If a primary HPV test is not available in your area, screening may be done with either a co-test (that combines an HPV test with a Pap test) every 5 years or a Pap test alone every 3 years. (*A primary HPV test is an HPV test that is done by itself for screening. There are certain tests approved to be primary HPV tests.)

The most important thing to remember is to get screened regularly, no matter which test you get.

People over age 65 who have had regular screening for the past 10 years and haven’t had certain pre-cancers in the last 25 years should stop cervical cancer screening.

4

HPV infection can be treated to help prevent cervical cancer.

The Correct Answer is False.

There’s no treatment for HPV itself. But most genital HPV infections go away with the help of a person’s immune system within about 2 years.

Even though HPV can't be treated, the cell changes caused by an HPV infection can. For instance, pre-cancer changes caused by HPV can be found by Pap tests and treated to keep them from turning into cancer over time.

5

Cervical cancer usually doesn’t cause symptoms right away.

The Correct Answer is True.

Early cervical cancers and pre-cancers hardly ever cause changes that a woman would notice. As the cancer grows and spreads into nearby tissues, it may cause abnormal vaginal discharge or bleeding and/or pain during sex.

Regular screening tests and pelvic exams are important because many times there are no symptoms of this cancer.

6

If you have had any type of hysterectomy, you can't get cervical cancer and don’t need to be tested for it.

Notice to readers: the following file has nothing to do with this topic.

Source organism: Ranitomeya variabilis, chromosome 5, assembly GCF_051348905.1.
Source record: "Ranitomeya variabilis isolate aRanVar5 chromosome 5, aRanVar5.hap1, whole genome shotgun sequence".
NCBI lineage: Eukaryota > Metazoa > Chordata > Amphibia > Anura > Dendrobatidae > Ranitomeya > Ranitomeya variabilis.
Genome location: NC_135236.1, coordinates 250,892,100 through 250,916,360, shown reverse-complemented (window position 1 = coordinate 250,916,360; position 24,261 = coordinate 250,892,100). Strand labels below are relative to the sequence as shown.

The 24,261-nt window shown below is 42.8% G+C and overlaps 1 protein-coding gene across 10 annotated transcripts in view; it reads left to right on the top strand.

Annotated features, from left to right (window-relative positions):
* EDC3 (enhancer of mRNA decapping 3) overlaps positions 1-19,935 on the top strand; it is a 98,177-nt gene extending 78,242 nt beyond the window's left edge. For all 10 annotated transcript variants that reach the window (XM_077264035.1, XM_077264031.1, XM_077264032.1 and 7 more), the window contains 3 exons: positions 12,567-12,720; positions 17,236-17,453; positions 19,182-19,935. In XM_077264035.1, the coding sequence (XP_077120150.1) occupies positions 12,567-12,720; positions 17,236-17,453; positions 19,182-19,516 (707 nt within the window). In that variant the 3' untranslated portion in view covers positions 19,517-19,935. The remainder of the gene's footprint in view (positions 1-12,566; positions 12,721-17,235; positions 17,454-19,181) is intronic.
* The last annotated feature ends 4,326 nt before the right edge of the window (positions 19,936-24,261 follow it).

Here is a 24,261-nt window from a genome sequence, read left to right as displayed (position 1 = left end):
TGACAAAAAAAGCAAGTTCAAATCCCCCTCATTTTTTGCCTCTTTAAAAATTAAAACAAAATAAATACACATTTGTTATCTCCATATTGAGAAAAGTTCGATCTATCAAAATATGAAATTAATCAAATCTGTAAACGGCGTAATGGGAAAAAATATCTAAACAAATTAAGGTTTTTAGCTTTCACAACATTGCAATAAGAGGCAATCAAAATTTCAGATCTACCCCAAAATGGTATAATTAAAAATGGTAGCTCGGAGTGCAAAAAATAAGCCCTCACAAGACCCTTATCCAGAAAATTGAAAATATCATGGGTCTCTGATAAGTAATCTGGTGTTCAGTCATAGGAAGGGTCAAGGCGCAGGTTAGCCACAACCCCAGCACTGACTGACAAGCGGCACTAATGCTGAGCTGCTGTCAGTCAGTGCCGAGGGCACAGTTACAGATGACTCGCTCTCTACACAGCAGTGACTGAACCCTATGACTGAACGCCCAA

The Correct Answer is False.

Women who have had a total hysterectomy (which includes taking out the uterus and cervix) no longer have a cervix and can stop screening (with Pap tests and HPV tests), unless the hysterectomy was done to treat cervical pre-cancer or cancer.

Women who have had a hysterectomy without removal of the cervix (called a supra-cervical hysterectomy) should continue cervical cancer screening according to the recommended American Cancer Society guidelines.

You answered out of 6 correctly.

We can help you learn the facts!

There’s more you need to know about cervical cancer and what you can do about it. Check out our Cervical Cancer section to learn more about this cancer and what you can do to find it early, help prevent it, and stay as healthy as possible. Visit our HPV (human papillomavirus) section to learn more about HPV, its link to cancer, and the HPV vaccines that can prevent the high-risk infections.

You answered out of 6 correctly.

Good job!

You’ve made a great start, but there are still some myths clouding your knowledge, and some facts you may not be aware of. Check the links in the answers you got wrong – they can take you right to the information you need. Check out our Cervical Cancer section, too, to learn more about this cancer, how you can be tested for it, and what you can do to help prevent it. To learn more about HPV, its link to cancer, and the HPV vaccines that can prevent the high-risk infections., visit our HPV (human papillomavirus) section.

You answered out of 6 correctly.

You have a strong understanding of cervical cancer!

Congratulations! There’s always more to learn, so go to our Cervical Cancer section to find out more about this cancer and what you can do to find it early, help prevent it, and stay as healthy as possible. Visit our HPV (human papillomavirus) section to learn more about HPV, its link to cancer, and the HPV vaccines that can prevent the high-risk infections.